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27 November 2022: Articles  South Korea

Combined Intrathoracic and Abdominal Splenosis

Challenging differential diagnosis, Rare disease

Min Gyeong Choi1E, Wongi Woo1F, Joon Young Chang1B, Bong Jun Kim ORCID logo1F, Youngwoong Kim1A, Duk Hwan Moon1E*, Sungsoo Lee1A

DOI: 10.12659/AJCR.937902

Am J Case Rep 2022; 23:e937902



BACKGROUND: Splenosis refers to autotransplantation of splenic tissue after splenic injury or splenectomy, most frequently occurring in the abdominal and pelvic cavities. Thoracic splenosis is a rare condition associated with a history of simultaneous rupture of the spleen and diaphragm resulting from trauma. To the best of our knowledge, only a limited number of cases have been reported for combined intrathoracic and abdominal splenosis.

CASE REPORT: We present a case of a 50-year-old man with a history of splenectomy and left nephrectomy 15 years ago due to an accident, who had experienced chest pain for the past month. A 1-cm focal pleural thickening in the left posterior pleura was revealed on the chest computed tomography (CT) scan. We found this to be suspicious for a solitary fibrous tumor. Based on this information, surgery was performed for tumor removal, and the pathologic examination confirmed splenic tissues. The patient was then discharged without any complications. Further abdominopelvic CT showed several contrast-enhanced lesions, suggestive of intraperitoneal splenosis.

CONCLUSIONS: We would like to emphasize the importance of thorough history-taking to avoid misdiagnosis and unnecessary procedures with respect to the rarity of splenosis. Moreover, appropriate use of diagnostic tools, including radionuclide imaging studies, is recommended to establish an accurate diagnosis of thoracic splenosis.

Keywords: Splenectomy, Splenosis, Male, Humans, Middle Aged, Abdomen, Thorax


Thoracic splenosis is a rare condition in which the splenic tissues are autotransplanted into the pleural cavity, usually followed by splenic rupture or splenectomy. The splenic tissue is usually found in the left hemithorax, particularly attached to the parietal or visceral pleura [1,2]. Furthermore, to the best of our knowledge, only a limited number of cases of combined intrathoracic and abdominal splenosis have been reported [3–5]. Herein, we report a case of a 50-year-old man with previous trauma history who was diagnosed with combined intrathoracic and abdominal splenosis.

Case Report

A 50-year-old man patient presented to our institution with chest pain that started a month ago. He underwent splenectomy with left nephrectomy 15 years ago due to an accident, and a posterior interbody fixation 12 years ago due to a T3 compression fracture. No other medical history or recent trauma history was present. The physical examination was unre-markable, and laboratory tests were normal. Chest radiography showed an old fracture on the left 7th rib. A chest computed tomography (CT) scan was performed for further evaluation, showing a 1-cm focal pleural thickening in the left costal pleura (Figure 1), which was suspicious for an early solitary fibrous tumor or localized pleural thickening.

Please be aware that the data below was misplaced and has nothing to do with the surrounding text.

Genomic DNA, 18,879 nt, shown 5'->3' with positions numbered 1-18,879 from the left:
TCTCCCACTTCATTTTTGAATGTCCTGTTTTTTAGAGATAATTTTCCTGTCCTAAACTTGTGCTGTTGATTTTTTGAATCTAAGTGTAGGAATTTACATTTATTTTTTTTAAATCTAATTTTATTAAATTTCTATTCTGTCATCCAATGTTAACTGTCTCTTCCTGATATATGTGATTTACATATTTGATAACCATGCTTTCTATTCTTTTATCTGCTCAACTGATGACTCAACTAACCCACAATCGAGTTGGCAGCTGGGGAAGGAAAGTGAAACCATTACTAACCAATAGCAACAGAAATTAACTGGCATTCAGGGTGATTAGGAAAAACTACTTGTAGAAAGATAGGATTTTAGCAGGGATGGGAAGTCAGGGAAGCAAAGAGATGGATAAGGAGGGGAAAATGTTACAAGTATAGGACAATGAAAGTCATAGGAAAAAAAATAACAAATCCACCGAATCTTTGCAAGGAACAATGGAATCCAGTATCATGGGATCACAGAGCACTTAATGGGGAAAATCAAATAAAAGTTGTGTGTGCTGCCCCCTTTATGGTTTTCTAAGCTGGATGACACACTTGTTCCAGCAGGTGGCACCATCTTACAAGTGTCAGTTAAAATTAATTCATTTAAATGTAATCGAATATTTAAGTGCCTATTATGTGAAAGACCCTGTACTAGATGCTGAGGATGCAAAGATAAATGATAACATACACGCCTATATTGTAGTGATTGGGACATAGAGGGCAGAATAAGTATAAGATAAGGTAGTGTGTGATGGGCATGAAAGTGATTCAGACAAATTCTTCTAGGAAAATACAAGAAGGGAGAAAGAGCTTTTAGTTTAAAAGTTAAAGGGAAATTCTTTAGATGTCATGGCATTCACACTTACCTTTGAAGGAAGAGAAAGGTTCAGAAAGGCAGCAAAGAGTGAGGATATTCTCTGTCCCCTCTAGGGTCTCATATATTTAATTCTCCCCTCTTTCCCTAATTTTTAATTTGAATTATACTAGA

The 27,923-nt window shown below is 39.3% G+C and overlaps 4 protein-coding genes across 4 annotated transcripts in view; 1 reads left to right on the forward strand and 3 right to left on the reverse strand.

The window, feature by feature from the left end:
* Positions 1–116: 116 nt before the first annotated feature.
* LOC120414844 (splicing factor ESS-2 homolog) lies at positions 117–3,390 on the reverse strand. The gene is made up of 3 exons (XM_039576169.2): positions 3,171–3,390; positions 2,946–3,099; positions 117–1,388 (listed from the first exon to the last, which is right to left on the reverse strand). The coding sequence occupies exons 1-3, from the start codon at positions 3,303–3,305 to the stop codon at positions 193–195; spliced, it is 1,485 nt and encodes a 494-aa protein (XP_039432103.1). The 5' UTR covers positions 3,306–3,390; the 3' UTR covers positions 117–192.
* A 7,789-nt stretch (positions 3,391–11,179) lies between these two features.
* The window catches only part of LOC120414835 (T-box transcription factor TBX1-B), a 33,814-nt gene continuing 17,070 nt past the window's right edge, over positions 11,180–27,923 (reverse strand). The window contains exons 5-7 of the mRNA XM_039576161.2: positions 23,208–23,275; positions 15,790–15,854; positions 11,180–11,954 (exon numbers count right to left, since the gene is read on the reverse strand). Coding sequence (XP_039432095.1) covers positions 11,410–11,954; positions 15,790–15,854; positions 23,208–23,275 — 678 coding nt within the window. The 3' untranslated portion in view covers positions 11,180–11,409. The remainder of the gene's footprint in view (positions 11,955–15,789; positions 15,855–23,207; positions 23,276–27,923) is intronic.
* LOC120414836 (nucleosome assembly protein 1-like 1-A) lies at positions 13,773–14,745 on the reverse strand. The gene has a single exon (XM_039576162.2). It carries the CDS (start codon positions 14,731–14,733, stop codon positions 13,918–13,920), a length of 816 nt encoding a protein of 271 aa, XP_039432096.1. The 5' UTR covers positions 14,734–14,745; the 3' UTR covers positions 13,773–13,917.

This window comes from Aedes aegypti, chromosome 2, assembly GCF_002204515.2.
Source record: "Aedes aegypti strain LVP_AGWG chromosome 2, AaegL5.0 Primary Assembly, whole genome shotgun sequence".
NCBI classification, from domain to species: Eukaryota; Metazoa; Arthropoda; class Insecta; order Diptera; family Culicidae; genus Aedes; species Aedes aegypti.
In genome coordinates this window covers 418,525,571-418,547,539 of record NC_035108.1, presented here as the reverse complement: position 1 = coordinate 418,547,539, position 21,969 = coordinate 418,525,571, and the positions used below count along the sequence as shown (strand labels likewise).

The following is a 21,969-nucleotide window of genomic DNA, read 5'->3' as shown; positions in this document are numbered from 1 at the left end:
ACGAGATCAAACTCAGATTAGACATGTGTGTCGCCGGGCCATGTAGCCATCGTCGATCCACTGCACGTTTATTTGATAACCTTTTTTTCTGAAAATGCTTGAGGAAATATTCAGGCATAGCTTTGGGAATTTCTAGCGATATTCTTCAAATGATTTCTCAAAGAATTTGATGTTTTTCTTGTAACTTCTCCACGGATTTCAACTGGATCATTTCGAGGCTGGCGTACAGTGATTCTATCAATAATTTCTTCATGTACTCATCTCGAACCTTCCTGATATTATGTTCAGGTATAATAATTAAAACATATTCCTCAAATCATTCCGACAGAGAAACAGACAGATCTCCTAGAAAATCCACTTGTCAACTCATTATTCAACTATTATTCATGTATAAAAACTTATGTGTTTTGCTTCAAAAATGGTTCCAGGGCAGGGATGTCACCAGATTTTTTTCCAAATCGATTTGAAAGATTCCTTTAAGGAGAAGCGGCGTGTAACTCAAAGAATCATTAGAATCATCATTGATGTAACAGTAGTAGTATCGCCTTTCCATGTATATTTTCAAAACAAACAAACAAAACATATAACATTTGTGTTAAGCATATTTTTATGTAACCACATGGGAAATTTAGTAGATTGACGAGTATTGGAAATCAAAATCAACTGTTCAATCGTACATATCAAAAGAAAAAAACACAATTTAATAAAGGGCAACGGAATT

Video-assisted thoracoscopic surgery (VATS) was performed for pathologic confirmation and symptom alleviation. Due to the pleural adhesion, which may have resulted from previous chest tube insertion, adhesiolysis was done. A chest wall mass, as observed on chest CT, was identified; it appeared to be soft, well-circumscribed, and highly vascularized. Visual inspection also revealed multiple nodules diffusely distributed on the surface of the lung and diaphragm (Figure 2). An excisional biopsy for frozen section was taken for the mass in the left costal pleura, confirming a lymph node with reactive hyperplasia. Wedge resection of the left lower lobe was performed to obtain a pathological result of dispersed nodules. Then, the chest tube was inserted after applying the anti-adhesive, completing the operation.

On the gross examination, the nodule on the left lower lobe was 0.5 cm, with a well-demarcated oval shape (Figure 3). The histological analysis of both specimens from the left costal pleura and the left lower lobe confirmed the presence of accessory splenic tissue. The patient’s postoperative course was uneventful; the chest tube was removed and the patient was discharged on the next day. On the 7-day postoperative follow-up, several well-enhanced soft-tissue lesions, up to 2.6 cm in size, on the left upper abdomen, right posterior subphrenic space, and right pelvic cavity were revealed by an abdominopelvic CT (at least 12 lesions). This suggested the possibility of splenosis related to the patient’s previous splenectomy (Figure 4). The patient was seen 2 more times, with a 1-week interval between visits. He recovered well, without any clinical symptoms, and no more follow-ups were needed. The patient provided written informed consent for publication of his clinical details and images.


Thoracic splenosis is a rare condition in which the splenic tissues are autotransplanted into the pleural cavity, usually followed by both splenic and diaphragmatic injury. Although the patient could not remember the exact procedures he had undergone for the previous accident, the pleural adhesion we found in the operating room suggested diaphragmatic injury and subsequent chest tube insertion after the accident. However, it is also possible that after trauma to the spleen, peritoneal blood flow through normal diaphragmatic foramina caused the implantation of splenic tissue within the thorax [6].